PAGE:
So, why is the stock market doing so well?

WSJ says there are 5 reasons.
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This is an awkward post to write.

As much of the country is struggling to pay the rent and put food on the table, today I’m channeling a WSJ explanatory on why the stock market is doing as well as it is (down 9% from Feb. high, but up 30% from March low)

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Putting my legacy of Catholic guilt aside… The WSJ offers 5 reasons:

  1. Counting on a quick economic rebound
  2. Big tech stocks are doing well during the crisis
  3. Optimism high for corporate earnings in 2021
  4. Rear of missing the upside
  5. The Fed is printing money.

Here are some supporting details & tidbits…

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1. Counting on a quick economic rebound

  • Many analysts are looking past the grim economic data, forecasting a speedy recovery as state economies open back up across the country.
  • The number of new Covid-19 cases has moderated in the U.S. And stocks have surged on any signs of progress toward a potential vaccine.
  • There are some small, early signs that life is resuming some form of normalcy.

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2.Big tech stocks are doing well during the crisis

  • The whole market is not up!
  • The S&P 500 is down 9.3% this year, while a version of the broad stock-market index that gives every company an equal weighting has been battered even more, falling 16.8% this year
  • Five  big tech stocks— Microsoft., Apple, Amazon, Alphabet. and Facebook —together make up about 20% of the S&P 500.
  • Tech companies have benefited as Americans around the country have been sheltering from the pandemic at home, spending time on social media and ordering home essentials such as groceries online.
  • The companies that have suffered the most have little sway over the market’s direction.
  • For example, the entire energy sector is the worst-performing group in the market … but it only constitutes about 3% of the broad stock-market index.

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3. Optimism is high for corporate earnings in 2021

  • Most of the Covid downside has already been baked in
  • investors are increasingly discounting the Covid-19 hit to fundamentals this year and turning their gaze to a 2021 recovery.
  • Once the recovery starts, percentage gains off the lows will be spectacular.
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4. Rear of missing the upside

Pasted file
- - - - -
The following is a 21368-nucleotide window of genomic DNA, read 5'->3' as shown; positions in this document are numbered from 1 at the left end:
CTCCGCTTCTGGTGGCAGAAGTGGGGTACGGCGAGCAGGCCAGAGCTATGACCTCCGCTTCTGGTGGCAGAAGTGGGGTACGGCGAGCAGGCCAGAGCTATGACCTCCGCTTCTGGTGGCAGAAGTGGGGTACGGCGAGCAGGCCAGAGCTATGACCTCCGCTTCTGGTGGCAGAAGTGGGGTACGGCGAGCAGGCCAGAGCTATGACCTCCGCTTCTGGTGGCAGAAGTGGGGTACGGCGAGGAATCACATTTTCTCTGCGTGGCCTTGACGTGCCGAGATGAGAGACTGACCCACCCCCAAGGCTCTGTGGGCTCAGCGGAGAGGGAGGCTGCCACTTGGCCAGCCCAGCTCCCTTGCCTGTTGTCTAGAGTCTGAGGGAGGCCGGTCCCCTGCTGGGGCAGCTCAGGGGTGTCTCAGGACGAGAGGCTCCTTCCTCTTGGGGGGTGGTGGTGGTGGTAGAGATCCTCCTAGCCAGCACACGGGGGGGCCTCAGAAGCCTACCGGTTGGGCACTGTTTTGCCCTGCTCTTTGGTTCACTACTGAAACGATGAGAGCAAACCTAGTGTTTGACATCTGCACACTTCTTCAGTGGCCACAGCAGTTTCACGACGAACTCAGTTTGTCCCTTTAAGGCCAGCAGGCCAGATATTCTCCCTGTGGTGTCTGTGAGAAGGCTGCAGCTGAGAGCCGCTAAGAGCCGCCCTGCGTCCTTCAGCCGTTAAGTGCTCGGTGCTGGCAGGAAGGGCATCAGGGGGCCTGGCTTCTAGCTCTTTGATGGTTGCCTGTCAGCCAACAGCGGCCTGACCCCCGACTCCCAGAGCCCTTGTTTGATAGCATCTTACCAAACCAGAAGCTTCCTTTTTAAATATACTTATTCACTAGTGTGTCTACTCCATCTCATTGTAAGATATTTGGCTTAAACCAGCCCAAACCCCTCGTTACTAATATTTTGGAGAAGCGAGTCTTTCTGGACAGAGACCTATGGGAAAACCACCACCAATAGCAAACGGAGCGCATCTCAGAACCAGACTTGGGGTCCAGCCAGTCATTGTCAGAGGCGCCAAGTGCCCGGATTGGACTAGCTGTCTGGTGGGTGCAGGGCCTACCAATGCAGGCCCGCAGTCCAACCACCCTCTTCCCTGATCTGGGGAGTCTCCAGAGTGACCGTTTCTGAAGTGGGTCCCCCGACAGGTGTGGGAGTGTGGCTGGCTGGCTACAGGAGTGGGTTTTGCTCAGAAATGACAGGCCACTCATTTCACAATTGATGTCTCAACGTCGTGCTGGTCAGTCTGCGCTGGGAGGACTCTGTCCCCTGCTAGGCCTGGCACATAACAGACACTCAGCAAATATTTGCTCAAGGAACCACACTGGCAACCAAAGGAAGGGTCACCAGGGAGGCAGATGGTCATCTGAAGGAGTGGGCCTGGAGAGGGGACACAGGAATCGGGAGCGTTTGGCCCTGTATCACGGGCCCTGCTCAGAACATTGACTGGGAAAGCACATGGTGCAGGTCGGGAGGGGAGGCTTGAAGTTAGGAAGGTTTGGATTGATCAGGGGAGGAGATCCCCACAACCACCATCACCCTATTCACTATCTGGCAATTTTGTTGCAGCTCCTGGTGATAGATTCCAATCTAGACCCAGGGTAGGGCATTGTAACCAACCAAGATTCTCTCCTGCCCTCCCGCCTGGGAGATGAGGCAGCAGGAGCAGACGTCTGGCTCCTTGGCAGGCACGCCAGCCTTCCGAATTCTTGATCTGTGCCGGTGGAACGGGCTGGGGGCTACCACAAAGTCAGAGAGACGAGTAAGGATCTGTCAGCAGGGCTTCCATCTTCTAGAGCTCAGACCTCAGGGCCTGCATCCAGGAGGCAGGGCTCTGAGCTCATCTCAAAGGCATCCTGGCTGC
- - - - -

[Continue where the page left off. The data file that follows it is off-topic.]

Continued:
• People are making the bets….that this is the bottom.
  • For the fortunate “haves”, TINA dominates thinking: There Is No Alternative to stocks.
  • Treasury yields are hovering near record lows and returns on high-grade corporates remain thin as well.
  • Some investors have even started betting on negative interest rates in the U.S.
  • “Where are you going to put your money to earn a return?”

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5.The Fed is printing money.

  • The Fed made it clear it was willing to step in to buoy the economy.
  • Why bet against the market when the central bank is willing to do that?

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Regarding the impact that the Fed has …

Back about 50 years ago (ouch!), an economist-wannabe co-authored a study in the Journal of Finance titled “The Supply of Money and Common Stock Prices”.

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The article summarized an econometric study that demonstrated a tight link between the amount of money floating around (i.e. Fed-provided liquidity) and, on a slightly time-delayed basis, the price of stocks.

Some classics remain relevant today, if I must say so myself.

One Response to “So, why is the stock market doing so well?”

  1. ST Says:

    I see two reasons the stock market is doing “well”:

    1. It’s an indication of asset allocation, not fundamentals: if you run a mutual fund or manage a retirement fund, you have to demonstrate a return and put the money somewhere and fixed income doesn’t pay and the bond market is too volatile. Other investments have unknown risk: can’t tell you the number of business managers I’ve spoken to that are looking to downsize their commercial real estate portfolio/leases because they now realize that people can work efficiently from home and they don’t need to have everyone at the office every day – significant cost savings for businesses if they can rotate people through the office 2 days a week and eliminate the square-footage they would normally have to carry – – this doesn’t bode well for commercial real estate portfolios. Where else are you going to put your money, precious metals?

    2. Fed has openly stated, and historically demonstrated, that they will pump as much liquidity into the market needed to hold off a depression and minimize a recession – goes to your point #5 above.

    BTW: When your article came out in the Journal of Finance, I was still in diapers. Just sayin’!

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